The best of the recent crop of male singer-songwriters to grace the 75orless mailbox, Ian Knapp reminds me of John Wesley Harding. Not his voice, but the sarcastic social commentary laid over a damned catchy acoustic guitar. You can practically hear the curled lip as he sneers at Mr. Mickey Mouse for being "junk food for the soul," or predicts that "If the aliens came... they'd turn 'round their spaceships" because humankind is so retarded. The album ends sweetly, though, with the exquisite "Spaceman," a lovely welcome to a wee baby.

Bloc Party - Silent Alarm Remixed

Bloc Party - Silent Alarm Remixed (Wichita/Vice) [audio/video] [upcoming shows]

A wide variety of guest DJs (including Death from Above 1979 and Nick Zinner of Yeah Yeah Yeahs) and an anything-goes attitude make this better than the average remix record. Some are straight-up dance remixes that stick fairly close to the originals (Blackbox remix of "Positive Tension," Automato's "Price of Gasoline"), while others are deconstructed to the point of being almost unrecognizable (M83's lush "The Pioneers"). Think of it as a movie that's almost, but not quite, as good as the book.
Johnny "Guitar" Watson - The Funk Anthology (Shout Factory) [audio]

Presenting the best of his post-blues career, The Funk Anthology shows why the late Johnny Guitar Watson is still the king of the funk-soul-disco-rock sandwich. Besides dance floor treats like the robotic "Come Dance with Me," the primitive rapping of "Telephone Bill," and "A Real Mother for Ya," the wealth of unreleased material, such as the breathtaking soul-pop of "Before I Let You Go" and the cool, snappy R&B jam "Ain’t Nobody's Business," is gold. Soul Brother No. 2? Funk dat. Johnny G. was in a league of his own.

Neil Diamond - 12 Songs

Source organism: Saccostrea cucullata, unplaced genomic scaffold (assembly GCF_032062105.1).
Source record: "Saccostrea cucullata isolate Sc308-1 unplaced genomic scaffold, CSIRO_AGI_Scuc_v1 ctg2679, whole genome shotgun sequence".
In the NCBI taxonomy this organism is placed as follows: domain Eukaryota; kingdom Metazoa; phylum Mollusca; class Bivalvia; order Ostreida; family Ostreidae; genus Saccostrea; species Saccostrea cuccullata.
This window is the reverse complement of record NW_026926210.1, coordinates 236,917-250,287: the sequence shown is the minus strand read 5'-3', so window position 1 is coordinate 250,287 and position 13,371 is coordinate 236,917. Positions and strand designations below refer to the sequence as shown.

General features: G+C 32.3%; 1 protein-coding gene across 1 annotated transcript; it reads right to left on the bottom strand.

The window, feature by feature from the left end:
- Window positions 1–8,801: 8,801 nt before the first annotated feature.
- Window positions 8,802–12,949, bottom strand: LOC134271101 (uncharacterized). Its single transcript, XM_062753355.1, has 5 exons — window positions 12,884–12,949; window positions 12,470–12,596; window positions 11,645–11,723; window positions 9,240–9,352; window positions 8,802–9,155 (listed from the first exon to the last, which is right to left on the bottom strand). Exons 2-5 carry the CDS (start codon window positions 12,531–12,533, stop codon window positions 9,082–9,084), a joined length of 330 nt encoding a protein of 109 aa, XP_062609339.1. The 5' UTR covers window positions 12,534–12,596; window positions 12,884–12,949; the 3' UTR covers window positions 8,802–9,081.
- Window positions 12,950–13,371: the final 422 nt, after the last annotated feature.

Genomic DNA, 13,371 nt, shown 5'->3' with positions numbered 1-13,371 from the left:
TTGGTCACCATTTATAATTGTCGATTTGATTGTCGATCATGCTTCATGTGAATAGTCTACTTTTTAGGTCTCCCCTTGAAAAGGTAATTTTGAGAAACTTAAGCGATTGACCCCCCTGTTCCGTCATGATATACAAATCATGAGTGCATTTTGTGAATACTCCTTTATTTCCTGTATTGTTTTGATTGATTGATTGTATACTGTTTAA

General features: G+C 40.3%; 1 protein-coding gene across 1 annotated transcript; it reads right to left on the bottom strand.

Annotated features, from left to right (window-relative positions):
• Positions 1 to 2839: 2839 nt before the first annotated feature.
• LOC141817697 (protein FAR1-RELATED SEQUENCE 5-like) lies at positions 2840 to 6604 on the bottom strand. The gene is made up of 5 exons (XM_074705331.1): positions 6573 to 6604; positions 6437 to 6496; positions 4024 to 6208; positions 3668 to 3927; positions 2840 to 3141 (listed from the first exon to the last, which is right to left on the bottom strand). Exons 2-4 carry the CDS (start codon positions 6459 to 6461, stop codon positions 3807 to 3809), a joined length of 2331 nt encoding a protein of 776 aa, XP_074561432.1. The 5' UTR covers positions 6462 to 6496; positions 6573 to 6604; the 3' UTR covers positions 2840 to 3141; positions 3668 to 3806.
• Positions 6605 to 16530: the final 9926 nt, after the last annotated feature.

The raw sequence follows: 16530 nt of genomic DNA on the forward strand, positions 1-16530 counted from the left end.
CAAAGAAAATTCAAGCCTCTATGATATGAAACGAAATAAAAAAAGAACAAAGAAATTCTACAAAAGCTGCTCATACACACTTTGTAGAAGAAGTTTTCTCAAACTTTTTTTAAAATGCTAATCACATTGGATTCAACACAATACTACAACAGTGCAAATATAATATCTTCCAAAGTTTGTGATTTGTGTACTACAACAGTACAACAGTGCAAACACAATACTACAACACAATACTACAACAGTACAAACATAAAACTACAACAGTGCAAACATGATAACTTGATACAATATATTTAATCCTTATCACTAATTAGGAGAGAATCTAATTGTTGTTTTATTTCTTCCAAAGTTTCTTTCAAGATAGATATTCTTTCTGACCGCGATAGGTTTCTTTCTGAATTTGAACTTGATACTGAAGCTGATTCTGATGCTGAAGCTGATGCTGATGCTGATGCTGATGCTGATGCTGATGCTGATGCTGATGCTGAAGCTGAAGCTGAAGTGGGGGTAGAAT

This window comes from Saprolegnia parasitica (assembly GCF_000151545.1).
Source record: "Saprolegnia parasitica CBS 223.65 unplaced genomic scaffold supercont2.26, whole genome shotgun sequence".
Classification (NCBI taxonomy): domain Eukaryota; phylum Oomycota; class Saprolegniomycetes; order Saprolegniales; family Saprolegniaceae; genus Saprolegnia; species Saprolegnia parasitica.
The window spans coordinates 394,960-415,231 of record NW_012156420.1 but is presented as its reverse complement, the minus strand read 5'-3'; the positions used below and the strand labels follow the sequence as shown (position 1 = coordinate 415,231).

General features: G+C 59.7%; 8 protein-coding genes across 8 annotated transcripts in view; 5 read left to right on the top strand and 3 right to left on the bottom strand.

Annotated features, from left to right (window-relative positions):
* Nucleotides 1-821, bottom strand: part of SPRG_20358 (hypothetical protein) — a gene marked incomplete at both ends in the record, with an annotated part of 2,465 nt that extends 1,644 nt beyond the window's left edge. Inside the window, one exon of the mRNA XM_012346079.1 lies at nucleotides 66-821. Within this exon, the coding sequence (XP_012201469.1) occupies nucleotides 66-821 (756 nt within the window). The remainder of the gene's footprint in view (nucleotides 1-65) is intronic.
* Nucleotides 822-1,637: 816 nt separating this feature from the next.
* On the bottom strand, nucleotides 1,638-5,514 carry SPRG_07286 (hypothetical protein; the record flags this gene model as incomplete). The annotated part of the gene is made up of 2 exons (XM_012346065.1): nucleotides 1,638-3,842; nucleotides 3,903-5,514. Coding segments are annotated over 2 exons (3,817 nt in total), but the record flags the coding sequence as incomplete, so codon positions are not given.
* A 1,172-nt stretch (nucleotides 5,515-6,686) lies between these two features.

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Neil Diamond - 12 Songs (Columbia) [audio] [upcoming shows]

If you could snoop through the studio outtakes for 12 Songs, chances are you'd find numerous instances of Rick Rubin in the talkback saying "let's try that again with less smiling, Neil." And that's the prominent flaw with this album. What turned out to be an exquisite venue for the rich, weathered voice of Johnny Cash just makes Neil Diamond sound like he's busking for subway fare. This isn't Neil's "essence." He naturally belongs in front of a 15-piece band and back-up singers.

Boyracer - Insights and Insults EP

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Boyracer - Insights and Insults EP (Kittridge) [audio]

Fuzzed out home recorded pop with acoustic guitar, distorted bass lines and alternating male and female vocals. Quaint English pop songs buried in screeching feedback, in the past they have been unfairly lumped in with the twee movement, but this EP flexes more muscle than all the other twee bands back catalogues combined. The levels on this recording are always out of whack, adding to its charm. Purposely leaving the distortion at practically unbearable levels, you have to admire their desire for commerical suicide.
The Like – Are You Thinking What I'm Thinking? [audio] [upcoming shows]

So why can't the rest of the teenage girls out there sound like this? The Like kicks the asses of Ashley Simpson and her ilk. Descendants of the Sundays, but tempered by the hard edges of L.A. (and perhaps advice from their industry-veteran dads), Charlotte, Z and Tennessee are the younger, huskier-voiced, fuzzier-guitared sisters of Rilo Kiley. Some tracks completely rock out, others are more pensive, but they all demonstrate that girls can play their instruments, too.

Sigur Rós - Takk...

Sigur Rós - Takk... (Geffen) [upcoming shows]

Imagine Bono found his Yoko Ono, and she was a humpback whale. And the whale said, "Remember that thing called pop? Forget it. You are among the whales now. Join us." And all the pomposity that Bono had stored in his heart came pouring out in a muddy sonic parade of aquatic nymphs with neurological disorders playing miniature pianos and pan flutes. And the nymphs found Thom Yorke, who anointed them gods, and tricked the whole iPod generation. This album is boring.

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This page is an archive of entries from November 2005 listed from newest to oldest.